Game on

Press Start bar manager Christian Redmon makes one of the house specialties, a “Metroid Mai Tai.”

Press Start bar manager Christian Redmon makes one of the house specialties, a “Metroid Mai Tai.”


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I’m not a “gamer”—at all. Or at least I’m not anymore. Back in the day, sure, I used to rock the Atari 2600 or Nintendo with my friends and waste time at the pizza parlor blowing whatever quarters I could scrounge playing Tron or Double Dragon, or whatever. But eventually, I guess, I just moved on. These days, I don’t know Call of Duty from Resident Evil, but there’s still a nostalgic soft spot for those old games of my youth, and any chance to use that muscle memory and relive those heady days is welcome.

Press Start, a new kind of bar for Reno, gave me a chance to combine youthful video game nostalgia with my adult interest in beer. Yes, we’ve joined the ranks of cities with that great institution, the “bar/arcade.” I know I’m not alone in saying, “Press Start, just take my money.”

I picked a Wednesday night to visit, hoping it wouldn’t be too busy, and I was right. Just a handful of other customers meant it was easy to get a beer, and there was no waiting for almost any game I wanted to play. As a bar, Press Start offers the basics—for beer, eight taps of decent craft brews, including several locals, and a wide assortment of worthy cans and bottles. A typical array of liquor and wine is available, including some house cocktails with clever names alluding to classic video games—“Miss Pacman Margarita,” anyone? (Presumably that’s a reference to Ms. Pac-Man.) I ordered a Brewer’s Cabinet Dirty Wookie.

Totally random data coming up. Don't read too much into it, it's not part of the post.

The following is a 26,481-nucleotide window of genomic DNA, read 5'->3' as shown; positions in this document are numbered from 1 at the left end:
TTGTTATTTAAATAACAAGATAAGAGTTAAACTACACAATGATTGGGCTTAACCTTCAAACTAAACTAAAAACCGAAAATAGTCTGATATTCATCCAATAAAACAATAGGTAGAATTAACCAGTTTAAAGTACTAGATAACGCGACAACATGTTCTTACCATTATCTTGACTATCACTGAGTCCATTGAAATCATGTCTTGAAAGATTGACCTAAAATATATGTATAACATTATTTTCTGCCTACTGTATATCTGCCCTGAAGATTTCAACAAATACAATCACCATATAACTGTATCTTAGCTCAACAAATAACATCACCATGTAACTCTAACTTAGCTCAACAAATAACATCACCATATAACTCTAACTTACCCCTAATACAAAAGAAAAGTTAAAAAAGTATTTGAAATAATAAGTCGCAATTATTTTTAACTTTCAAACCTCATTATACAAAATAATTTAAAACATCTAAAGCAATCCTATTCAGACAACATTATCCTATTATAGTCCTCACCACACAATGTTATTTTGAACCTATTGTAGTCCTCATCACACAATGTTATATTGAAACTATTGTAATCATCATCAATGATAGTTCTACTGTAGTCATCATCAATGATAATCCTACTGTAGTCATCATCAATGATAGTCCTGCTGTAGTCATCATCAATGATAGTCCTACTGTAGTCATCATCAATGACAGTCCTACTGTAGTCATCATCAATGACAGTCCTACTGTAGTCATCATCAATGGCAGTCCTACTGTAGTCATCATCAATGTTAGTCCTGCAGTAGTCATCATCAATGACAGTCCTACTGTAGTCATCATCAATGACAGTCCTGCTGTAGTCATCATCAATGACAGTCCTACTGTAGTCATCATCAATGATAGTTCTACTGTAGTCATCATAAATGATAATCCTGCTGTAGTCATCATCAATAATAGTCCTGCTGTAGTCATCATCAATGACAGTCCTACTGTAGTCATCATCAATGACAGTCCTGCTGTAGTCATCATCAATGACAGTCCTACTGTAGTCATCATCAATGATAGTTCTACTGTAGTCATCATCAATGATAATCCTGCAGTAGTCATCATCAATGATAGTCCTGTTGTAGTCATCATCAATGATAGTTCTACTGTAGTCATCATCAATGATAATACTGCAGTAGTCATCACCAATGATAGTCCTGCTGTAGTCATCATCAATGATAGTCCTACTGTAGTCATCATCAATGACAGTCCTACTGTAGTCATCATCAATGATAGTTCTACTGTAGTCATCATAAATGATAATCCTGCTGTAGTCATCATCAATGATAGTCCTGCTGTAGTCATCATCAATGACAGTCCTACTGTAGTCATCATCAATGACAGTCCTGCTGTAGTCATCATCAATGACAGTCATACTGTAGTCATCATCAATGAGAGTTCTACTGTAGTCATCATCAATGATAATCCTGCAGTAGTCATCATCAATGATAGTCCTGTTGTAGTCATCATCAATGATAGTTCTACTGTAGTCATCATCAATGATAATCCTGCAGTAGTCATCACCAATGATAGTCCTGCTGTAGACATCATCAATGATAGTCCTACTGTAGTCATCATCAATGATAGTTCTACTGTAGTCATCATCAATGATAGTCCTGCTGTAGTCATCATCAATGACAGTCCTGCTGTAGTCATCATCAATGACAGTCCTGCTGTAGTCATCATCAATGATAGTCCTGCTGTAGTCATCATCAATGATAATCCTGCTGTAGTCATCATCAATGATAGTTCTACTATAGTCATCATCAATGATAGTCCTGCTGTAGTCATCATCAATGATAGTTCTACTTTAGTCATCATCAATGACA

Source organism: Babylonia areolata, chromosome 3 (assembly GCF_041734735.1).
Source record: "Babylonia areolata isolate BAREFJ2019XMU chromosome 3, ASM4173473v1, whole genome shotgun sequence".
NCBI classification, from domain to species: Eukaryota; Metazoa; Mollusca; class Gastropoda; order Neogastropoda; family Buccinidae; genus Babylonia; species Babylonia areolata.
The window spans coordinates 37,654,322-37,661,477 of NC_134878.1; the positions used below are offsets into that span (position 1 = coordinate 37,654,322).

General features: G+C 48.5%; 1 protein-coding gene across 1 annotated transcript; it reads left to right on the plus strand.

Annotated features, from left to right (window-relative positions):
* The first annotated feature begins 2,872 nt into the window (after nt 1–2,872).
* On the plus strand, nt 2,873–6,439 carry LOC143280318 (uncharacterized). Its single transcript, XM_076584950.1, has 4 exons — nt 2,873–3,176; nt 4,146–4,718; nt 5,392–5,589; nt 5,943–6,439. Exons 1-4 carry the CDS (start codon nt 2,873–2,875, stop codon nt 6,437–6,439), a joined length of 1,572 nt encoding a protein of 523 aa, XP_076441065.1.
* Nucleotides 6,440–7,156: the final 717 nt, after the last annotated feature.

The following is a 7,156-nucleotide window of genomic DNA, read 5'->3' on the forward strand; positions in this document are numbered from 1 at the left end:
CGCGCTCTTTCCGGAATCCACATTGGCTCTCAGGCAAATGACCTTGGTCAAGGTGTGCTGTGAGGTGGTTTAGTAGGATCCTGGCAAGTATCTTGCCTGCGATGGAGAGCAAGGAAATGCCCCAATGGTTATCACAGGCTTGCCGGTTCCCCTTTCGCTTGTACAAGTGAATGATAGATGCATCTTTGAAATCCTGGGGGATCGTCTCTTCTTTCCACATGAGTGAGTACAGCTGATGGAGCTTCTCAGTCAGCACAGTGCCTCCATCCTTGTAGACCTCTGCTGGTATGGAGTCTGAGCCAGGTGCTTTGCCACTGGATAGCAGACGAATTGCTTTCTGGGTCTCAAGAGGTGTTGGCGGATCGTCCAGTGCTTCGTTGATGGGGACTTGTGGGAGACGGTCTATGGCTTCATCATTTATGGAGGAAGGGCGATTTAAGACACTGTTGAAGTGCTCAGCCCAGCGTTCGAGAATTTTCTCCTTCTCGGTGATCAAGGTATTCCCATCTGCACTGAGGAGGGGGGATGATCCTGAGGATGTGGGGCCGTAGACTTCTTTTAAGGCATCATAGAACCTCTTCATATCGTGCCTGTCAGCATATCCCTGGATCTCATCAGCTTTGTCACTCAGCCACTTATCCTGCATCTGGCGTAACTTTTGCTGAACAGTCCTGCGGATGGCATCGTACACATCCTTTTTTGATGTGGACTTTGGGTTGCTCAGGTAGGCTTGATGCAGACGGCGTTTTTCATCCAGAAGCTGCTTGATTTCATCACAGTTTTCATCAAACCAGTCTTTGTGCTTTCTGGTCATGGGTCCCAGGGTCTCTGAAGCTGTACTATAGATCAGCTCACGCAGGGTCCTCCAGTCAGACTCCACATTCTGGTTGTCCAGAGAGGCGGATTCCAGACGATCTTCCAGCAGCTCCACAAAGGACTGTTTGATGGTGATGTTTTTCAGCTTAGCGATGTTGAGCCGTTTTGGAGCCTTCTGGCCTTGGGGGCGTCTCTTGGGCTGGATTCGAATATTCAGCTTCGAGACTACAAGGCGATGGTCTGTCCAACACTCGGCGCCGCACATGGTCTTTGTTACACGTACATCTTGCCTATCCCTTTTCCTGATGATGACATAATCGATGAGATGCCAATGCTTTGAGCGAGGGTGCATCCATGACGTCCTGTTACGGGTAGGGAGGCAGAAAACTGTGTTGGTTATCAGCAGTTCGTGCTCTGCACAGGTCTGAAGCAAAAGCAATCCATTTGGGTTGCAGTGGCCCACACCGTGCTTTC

If I had just been there to drink, it would have felt a little antiseptic. Many bars and arcades often share that dark, cavern-like coziness, and Press Start’s building, a former property management office with lots of large windows, feels a little too open to the world. Still, couches and cocktail table seating are available to sit and socialize but were entirely unused when I visited. All of the customers were engaged in game play instead.

I hit the change machine and surveyed the room. It feels like an arcade with a bar more than a bar with video games. I struggled not to gush with excitement over the retro greatness of what they have to offer. From old-school Asteroids to one big, new Walking Dead sit-inside-the-game monstrosity, they seem to have something for everyone. Pinball seemed most popular, but significantly more expensive at $1 per game. The old video game cabinets remain a bargain at just a quarter for everything I played. The owners have covered their bases, with little tables next to most games for drinks and cup holders attached to the pinball machines. Even their website looks and feels like a 1980s 8-bit game.

I blew a buck way too quickly on one of the few vacant pinball machines, and decided to stick with familiar ground. I managed to get to a respectable level nine on Galaga and was quickly reminded how ridiculously difficult Dragon’s Lair is. Some Tempest here, some Frogger there, and my pocket of quarters was emptied faster than my pint glass. Time spent gaming is time not spent drinking.

I can see this becoming very popular—not to mention a costly habit for me. At just over a month since opening, my bartender said business has been good, especially on weekends. The drink options are solid, and I’m just hoping more games are coming to keep it appealing. Obviously, those are the draw, and alcohol is a great bonus. Unlike during my childhood, at least if my favorite games are busy, I can sit back with a beer while I wait.